The federal government would pay most parents of young children $350 per child every month under a groundbreaking new proposal from Sen. Mitt Romney (R-Utah) that would put a serious dent in child poverty.
Parents would get $350 for each child younger than 6 and $250 for kids between 6 and 17 under Romney’s Family Security Act, which he unveiled Thursday as Democrats prepare to pass a big pandemic relief bill in the coming weeks.
Romney’s proposal closely resembles a Democratic plan to boost the child tax credit as part of the party’s coronavirus legislation. The tax credit changes have received less attention than an extension of unemployment benefits, vaccine distribution funds and one-time payments of $1,400 for most Americans.
But social policy experts are watching the child credit changes closely. The U.S. is one of the only developed countries that doesn’t pay parents a child benefit or child allowance. Romney’s proposal shows there is bipartisan support for the policy.
Benefits would be capped at $1,250 per month and couples with combined incomes above $400,000 would get less.
Quote:Benefits would be capped at $1,250 per month and couples with combined incomes above $400,000 would get less.
What's the problem?
February 4, 2021
Heather Cox Richardson
Today Senator Mitt Romney (R-UT) proposed giving at least $3000 annually per child to American families. This suggestion is coming from a man who, when he ran as the Republican candidate for president in 2012, famously echoed what was then Republican orthodoxy. He was caught on tape saying that “there are 47 percent of the people who… are dependent upon government, who believe that they are victims, who believe that government has a responsibility to care for them, who believe that they are entitled to health care, to food, to housing, to you name it.”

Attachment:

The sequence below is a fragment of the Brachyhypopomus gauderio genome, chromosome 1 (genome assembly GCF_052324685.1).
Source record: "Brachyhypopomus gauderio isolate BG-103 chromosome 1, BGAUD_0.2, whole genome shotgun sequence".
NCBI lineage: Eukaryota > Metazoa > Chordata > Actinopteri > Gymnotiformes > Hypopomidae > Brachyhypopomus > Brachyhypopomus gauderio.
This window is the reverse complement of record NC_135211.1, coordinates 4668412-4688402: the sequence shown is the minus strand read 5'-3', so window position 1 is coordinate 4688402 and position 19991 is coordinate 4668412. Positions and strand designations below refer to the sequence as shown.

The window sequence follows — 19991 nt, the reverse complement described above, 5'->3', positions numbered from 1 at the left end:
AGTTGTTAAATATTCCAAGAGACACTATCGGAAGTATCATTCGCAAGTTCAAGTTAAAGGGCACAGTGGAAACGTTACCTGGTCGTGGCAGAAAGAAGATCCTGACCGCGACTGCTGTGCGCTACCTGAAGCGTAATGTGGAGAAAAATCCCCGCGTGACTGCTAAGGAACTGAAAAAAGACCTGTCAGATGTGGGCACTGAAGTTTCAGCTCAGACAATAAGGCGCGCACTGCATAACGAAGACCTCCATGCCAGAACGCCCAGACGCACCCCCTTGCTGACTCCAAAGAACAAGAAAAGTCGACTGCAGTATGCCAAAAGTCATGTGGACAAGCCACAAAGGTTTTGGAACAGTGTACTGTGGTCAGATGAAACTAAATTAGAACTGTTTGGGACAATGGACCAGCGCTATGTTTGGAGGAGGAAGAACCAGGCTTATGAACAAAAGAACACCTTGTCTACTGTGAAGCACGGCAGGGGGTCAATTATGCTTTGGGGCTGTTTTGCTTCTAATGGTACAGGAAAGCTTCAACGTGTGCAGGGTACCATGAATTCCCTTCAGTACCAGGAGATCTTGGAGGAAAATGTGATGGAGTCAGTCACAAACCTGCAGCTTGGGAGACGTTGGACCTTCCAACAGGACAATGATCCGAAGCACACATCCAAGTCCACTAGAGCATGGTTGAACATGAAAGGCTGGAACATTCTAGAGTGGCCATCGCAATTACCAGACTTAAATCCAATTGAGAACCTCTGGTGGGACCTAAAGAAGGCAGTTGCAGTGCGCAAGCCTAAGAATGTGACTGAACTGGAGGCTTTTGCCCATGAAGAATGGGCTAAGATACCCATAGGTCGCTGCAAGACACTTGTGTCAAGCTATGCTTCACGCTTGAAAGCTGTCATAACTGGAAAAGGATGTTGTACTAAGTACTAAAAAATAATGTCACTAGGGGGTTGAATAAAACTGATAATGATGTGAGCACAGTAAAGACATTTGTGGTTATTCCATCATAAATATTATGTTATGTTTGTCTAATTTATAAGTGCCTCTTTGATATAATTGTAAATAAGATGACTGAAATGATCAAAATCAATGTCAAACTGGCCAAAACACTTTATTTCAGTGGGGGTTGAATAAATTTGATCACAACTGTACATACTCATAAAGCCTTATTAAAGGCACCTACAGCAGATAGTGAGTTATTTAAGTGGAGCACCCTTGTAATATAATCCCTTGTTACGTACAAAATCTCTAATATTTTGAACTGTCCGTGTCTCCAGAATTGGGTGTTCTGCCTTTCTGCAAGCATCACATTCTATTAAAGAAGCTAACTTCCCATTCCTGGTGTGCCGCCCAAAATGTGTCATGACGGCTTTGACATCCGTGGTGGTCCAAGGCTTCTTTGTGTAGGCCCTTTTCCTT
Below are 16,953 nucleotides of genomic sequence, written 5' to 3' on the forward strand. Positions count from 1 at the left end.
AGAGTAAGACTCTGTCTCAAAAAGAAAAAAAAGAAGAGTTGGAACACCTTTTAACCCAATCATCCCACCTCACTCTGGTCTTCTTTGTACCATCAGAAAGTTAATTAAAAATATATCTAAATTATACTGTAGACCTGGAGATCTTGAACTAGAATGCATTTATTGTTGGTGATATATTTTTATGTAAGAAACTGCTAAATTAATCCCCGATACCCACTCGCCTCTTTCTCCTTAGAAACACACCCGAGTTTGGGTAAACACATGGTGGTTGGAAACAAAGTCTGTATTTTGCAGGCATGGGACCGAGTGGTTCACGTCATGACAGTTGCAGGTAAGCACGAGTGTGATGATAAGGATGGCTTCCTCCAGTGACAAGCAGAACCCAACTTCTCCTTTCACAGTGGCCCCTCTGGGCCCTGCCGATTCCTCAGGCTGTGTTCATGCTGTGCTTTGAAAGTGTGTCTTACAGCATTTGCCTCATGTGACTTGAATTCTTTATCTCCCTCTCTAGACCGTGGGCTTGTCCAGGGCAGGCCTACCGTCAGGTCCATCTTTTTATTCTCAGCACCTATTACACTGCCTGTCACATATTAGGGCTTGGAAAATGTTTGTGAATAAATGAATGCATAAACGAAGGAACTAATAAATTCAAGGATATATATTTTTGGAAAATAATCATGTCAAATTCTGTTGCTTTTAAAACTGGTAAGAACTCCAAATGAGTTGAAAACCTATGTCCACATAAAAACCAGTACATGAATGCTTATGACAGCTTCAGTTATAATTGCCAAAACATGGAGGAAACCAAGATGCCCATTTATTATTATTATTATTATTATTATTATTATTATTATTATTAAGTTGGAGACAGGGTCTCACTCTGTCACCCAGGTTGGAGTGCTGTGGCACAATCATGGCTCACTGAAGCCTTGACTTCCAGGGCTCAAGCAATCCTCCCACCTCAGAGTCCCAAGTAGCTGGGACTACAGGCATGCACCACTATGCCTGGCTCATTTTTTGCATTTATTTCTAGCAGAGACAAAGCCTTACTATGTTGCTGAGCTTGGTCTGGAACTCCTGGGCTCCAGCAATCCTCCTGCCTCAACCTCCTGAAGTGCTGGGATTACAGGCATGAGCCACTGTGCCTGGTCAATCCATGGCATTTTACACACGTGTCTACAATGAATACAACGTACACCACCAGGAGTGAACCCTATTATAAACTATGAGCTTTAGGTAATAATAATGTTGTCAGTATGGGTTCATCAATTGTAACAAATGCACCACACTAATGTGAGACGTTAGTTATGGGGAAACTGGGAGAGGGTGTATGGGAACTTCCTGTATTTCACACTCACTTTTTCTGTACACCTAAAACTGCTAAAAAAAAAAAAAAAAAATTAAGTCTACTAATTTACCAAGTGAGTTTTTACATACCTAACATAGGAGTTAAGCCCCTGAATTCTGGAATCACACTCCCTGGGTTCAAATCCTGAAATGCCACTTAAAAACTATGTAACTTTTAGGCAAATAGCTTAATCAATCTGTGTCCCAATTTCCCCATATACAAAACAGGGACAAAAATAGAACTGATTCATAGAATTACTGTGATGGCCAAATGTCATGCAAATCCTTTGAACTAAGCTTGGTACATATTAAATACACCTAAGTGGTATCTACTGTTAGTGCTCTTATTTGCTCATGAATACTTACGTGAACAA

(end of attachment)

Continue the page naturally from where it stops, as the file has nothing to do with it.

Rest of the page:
Romney’s proposal indicates the political tide has turned away from the Republicans. Since the 1980s, they have insisted that the government must be starved, dismissing as “socialism” Democrats’ conviction that the government has a role to play in stabilizing the economy and society.
And yet, that idea, which is in line with traditional conservatism, was part of the founding ideology of the Republican Party in the 1850s. It was also the governing ideology of Romney’s father, George Romney, who served as governor of Michigan from 1963 to 1969, where he oversaw the state’s first income tax, and as the secretary of Housing and Urban Development under President Richard Nixon, where he tried to increase housing for the poor and desegregate the suburbs. It was also at the heart of Romney’s own record in Massachusetts, where as governor from 2003 to 2007, he ushered in the near-universal health care system on which the Affordable Care Act was based.
But in the 1990s, Republican leadership purged from the party any lawmakers who embraced traditional Republicanism, demanding absolutely loyalty to the idea of cutting taxes and government to free up individual enterprise. By 2012, Romney had to run from his record, including his major health care victory in Massachusetts. Now, just a decade later, he has returned to the ideas behind it.
If members of the working poor are going to get $350 per child, people who have the highest incomes should be compensated proportionally, maybe levelling off the subsidy at fifty or sixty times the amount doled out to the minimum wage workers. It's only fair.